temple chowkhat (door frame) around a glass door in the lounge. “Many clients here try to go more European, but we do our best to educate them on local sourcing; the findings are so vibrant.” Like the biryani handis that have been used to light up the pool. Or an old kadhai (wok) from Chandni Chowk that embraces its new avatar as a washbasin in a second-floor bathroom, which extends into a small space that hosts a traditional Malayali massage table curated from medicinal wood. In the basement lounge, a coffee table and the sides of the sofas feature hand-etched mirror work by Kolkata-based karigars (artisans), reminiscent of famous Venetian mirrors. Sharp spears in plush red fibre—a gift given by the wife’s Naga tribe to the husband—are mounted on the wall in the master bedroom. A few local artists were commissioned to add eclectic touches. A sculpture depicting the face of a child cradled by his mother’s hand has been embroidered with Gond art. A marquetry coffee table—featuring five different types of wood knotted together— stands next to a comfortable daybed outside the master bedroom. And an eye-catching wall painting—The Perspective by Ankita Arya—ascends from the first floor to the second. Minimalist as it may seem, the layering of the architecture has a peculiar effect: as soon as you leave a room, or a floor, you almost forget the finer elements. The homeowners share this belief. “Even after a year of living here, there are times we are left awestruck all over again. It’s as if there is always a new element, like a tiny jewel waiting to be discovered on each floor,” they conclude, admitting that this home has, indeed, become their most prized accessory. (From left) INNER SANCTUM The master bedroom on the first floor features a four-poster bed in a distressed finish; the headboard and bedside tables have been finished in gold leaf and faux leather. A large kadhai (wok) sourced from Chawri Bazaar, Chandni Chowk is used as a washbasin, mounted on a trunk of solid sheesham wood.
Lady Of The Manor After a five-year-long restoration process, this erstwhile royal hunting lodge in Kathiwada, Madhya Pradesh was elevated to a status befitting its regal past: a palatial residence and high-end retreat WRITER MANJU SARA RAJAN . PHOTOGRAPHER MONTSE GARRIGA
WILD MOTIFS The Kathiwada Raaj Mahal was originally a hunting lodge, and is still filled with hunting trophies. All the animals were from the forests in the Kathiwada valley.
framed The library, with over 2,000 noteworthy books, is dedicated to Sangita Sinh Kathiwadaâ€™s late husband Yuvraj Bharat Sinh. To represent his passion for riding, she had English tweed handwoven in riding-gear colours.
LONG SHOT The tea lounge was once used by Rana Sahib Onkar Sinh—who commissioned the lodge—to rest after riding.
science behind the design This is the Wedgwood-blue room used by Sangita. Pictured here is a portion of the 27-piece bedroom set recently purchased from the public auction of Mehrangir, physicist Homi Bhabhaâ€™s private home in Mumbai.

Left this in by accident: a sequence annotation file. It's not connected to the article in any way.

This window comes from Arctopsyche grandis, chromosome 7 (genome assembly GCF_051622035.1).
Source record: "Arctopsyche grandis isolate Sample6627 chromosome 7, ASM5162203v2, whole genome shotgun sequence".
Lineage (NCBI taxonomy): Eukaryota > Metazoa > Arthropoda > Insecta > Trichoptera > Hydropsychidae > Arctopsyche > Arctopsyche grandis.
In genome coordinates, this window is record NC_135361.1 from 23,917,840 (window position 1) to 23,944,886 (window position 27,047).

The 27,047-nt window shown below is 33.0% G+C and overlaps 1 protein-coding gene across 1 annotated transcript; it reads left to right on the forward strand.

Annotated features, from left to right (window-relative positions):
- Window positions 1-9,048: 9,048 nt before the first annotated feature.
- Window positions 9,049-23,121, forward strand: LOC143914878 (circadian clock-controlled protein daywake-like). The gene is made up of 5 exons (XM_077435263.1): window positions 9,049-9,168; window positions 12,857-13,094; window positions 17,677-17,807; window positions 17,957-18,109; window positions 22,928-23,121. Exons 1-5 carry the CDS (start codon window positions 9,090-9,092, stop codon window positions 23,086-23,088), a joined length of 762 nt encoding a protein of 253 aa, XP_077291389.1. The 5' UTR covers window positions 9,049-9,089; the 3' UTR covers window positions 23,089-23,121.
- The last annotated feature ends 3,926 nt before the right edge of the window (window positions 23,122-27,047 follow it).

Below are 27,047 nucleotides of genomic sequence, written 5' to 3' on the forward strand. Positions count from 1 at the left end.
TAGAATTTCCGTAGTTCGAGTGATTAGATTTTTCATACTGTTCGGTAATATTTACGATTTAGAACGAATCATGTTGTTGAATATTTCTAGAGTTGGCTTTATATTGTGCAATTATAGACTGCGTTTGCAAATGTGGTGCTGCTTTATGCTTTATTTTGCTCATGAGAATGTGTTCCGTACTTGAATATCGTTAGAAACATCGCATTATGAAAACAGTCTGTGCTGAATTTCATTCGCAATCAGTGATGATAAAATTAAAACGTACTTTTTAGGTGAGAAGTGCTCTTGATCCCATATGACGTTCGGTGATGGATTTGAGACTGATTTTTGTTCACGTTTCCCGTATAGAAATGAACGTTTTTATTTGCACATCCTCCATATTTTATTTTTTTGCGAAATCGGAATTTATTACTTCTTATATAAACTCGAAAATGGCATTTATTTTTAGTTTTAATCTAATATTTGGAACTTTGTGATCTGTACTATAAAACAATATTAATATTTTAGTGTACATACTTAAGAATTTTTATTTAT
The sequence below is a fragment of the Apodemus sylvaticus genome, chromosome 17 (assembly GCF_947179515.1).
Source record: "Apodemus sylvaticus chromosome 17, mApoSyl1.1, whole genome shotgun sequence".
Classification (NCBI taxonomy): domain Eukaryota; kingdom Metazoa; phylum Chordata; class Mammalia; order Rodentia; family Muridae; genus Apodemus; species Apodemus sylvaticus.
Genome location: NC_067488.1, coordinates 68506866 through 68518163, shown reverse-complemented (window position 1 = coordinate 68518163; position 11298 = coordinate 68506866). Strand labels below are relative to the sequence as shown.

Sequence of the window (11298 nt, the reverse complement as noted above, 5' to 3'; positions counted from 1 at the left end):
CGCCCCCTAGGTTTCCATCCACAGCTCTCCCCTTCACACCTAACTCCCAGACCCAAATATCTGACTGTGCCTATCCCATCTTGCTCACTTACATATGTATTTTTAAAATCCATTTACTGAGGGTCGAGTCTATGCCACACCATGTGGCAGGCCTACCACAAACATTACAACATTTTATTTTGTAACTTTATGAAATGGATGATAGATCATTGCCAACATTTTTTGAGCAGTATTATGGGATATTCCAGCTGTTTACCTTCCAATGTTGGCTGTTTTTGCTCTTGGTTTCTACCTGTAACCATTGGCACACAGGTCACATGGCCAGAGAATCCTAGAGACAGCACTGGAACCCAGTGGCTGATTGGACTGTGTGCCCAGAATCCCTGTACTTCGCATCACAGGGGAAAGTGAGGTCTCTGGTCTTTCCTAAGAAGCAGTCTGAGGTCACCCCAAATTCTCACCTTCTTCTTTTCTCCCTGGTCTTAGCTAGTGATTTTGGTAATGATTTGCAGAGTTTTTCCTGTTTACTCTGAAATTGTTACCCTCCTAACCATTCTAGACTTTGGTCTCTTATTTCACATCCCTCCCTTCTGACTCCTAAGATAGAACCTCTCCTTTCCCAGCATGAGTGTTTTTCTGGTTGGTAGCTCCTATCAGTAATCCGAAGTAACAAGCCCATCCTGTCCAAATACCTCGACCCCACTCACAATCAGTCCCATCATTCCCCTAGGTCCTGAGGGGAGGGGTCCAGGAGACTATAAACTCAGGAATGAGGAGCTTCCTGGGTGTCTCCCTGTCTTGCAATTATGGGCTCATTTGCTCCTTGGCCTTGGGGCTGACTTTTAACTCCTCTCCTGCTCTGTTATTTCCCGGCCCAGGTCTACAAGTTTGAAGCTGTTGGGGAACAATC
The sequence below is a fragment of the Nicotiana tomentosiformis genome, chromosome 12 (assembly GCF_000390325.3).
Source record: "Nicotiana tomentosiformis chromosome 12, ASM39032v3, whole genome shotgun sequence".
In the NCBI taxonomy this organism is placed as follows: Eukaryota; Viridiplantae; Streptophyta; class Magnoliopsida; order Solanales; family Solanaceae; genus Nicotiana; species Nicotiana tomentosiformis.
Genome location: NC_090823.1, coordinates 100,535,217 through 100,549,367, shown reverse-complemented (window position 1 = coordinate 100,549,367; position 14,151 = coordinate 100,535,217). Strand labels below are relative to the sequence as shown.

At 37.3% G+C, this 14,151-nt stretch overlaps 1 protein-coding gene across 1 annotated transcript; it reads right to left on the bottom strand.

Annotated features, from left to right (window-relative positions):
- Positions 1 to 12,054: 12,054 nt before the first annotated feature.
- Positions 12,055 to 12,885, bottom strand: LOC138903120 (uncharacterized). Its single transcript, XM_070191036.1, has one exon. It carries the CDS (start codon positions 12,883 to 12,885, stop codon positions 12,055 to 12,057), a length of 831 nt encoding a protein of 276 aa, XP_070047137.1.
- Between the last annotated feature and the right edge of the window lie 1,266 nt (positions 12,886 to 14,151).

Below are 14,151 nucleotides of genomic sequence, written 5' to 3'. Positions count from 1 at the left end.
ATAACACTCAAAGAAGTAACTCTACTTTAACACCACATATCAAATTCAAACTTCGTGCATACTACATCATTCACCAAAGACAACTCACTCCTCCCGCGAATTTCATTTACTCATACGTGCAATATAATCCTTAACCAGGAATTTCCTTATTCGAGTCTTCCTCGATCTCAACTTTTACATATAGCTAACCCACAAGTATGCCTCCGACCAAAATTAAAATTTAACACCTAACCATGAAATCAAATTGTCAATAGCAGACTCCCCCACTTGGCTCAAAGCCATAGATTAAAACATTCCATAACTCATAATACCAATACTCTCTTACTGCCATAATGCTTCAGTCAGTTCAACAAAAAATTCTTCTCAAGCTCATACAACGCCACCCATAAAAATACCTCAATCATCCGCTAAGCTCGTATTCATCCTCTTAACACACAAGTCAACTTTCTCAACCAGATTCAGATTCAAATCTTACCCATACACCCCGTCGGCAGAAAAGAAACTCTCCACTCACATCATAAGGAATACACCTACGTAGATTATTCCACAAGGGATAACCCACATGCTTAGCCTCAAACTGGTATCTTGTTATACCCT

white wash The bathroom features hand-carved marble jaali screens, which were independently erected on an old terrace.
nightmare dressed like a daydream...”— Taylor Swift’s pop-wisdom flits into my head as Sangita Sinh Kathiwada and I discuss the difficulties of house construction. She snatches the idea right out of my thought bubble, saying, “When you dream of creating a home, no one tells you that you have to go through many nightmares to get to the dream.” Actually, refashioning an over-80-year-old heritage structure located in the middle of a forest in Madhya Pradesh is more nightmarish than building a new home. But Sangita did just that, spending five years on a Cinderella-style makeover project that reimagined a tumbledown building as a 21st-century palace.
ANCESTRAL PROPERTY Sangita’s late husband Yuvraj Bharat Sinh Kathiwada’s family are recognized as the direct descendants of the erstwhile rulers of the princely state of Kathiwada. It is a lush area in western Madhya Pradesh, nurtured by forests and crowned by the ancient Aravalis, altogether justifying a comment by the late Francis Wacziarg, co-founder of Neemrana Hotels, that this place “was dropped into the womb of the earth”. And yet, its primeval beauty is an easily accessible two-hour drive from Vadodara. Sangita says she can finish breakfast in Mumbai—where she runs Mélange, a fashion boutique— and make it to Kathiwada in time for lunch. The building at the heart of this story used to be the royal family’s hunting lodge, commissioned by Sangita’s grandfather-in-law, Rana
Sahib Onkar Sinh, in the 1920s. Some 20 years ago, the last bit of the family’s official palace on the 120-acre property was demolished; one of the buildings handed over to Sangita was this six-suite lodge and guesthouse that was filled with riding paraphernalia and scores of hunting trophies: panthers, bears and tigers from the jungles of Kathiwada. Like a reward for its survival, the building became the official palace, rechristened Kathiwada Raaj Mahal. In its new and glamorous avatar, Raaj Mahal is also a luxurious wellness retreat. PRACTICAL DECISIONS A renovation project is problematic because it throws up many, many questions, and answers must be found within the limitations and idiosyncrasies of an existing building. It is like dealing with an obstinate, lovable grandparent. Some are philosophical queries, like how much contemporary intervention is appropriate on a heritage structure. Some are make-up related: should colours be changed? “There are always pangs of doubt,” she admits. “I always remember the romance of the way it was. We never had air conditioning; the house was lit with lanterns; there were no water heaters.” The 29,000-square-foot area contained 11 terraces, but just six bedrooms, too few for a building that was meant to house discerning wellnesstourists with the family. The structure was painted an old-worldly light-pink and grey which now just seemed dolled-up. Sangita and her son Digvijay Sinh hoped every change they prescribed was “wise and practical”. The decision to also turn the property into a high-end retreat served with regal hospitality—a solution applied by many former royal families to support their high-maintenance real-estate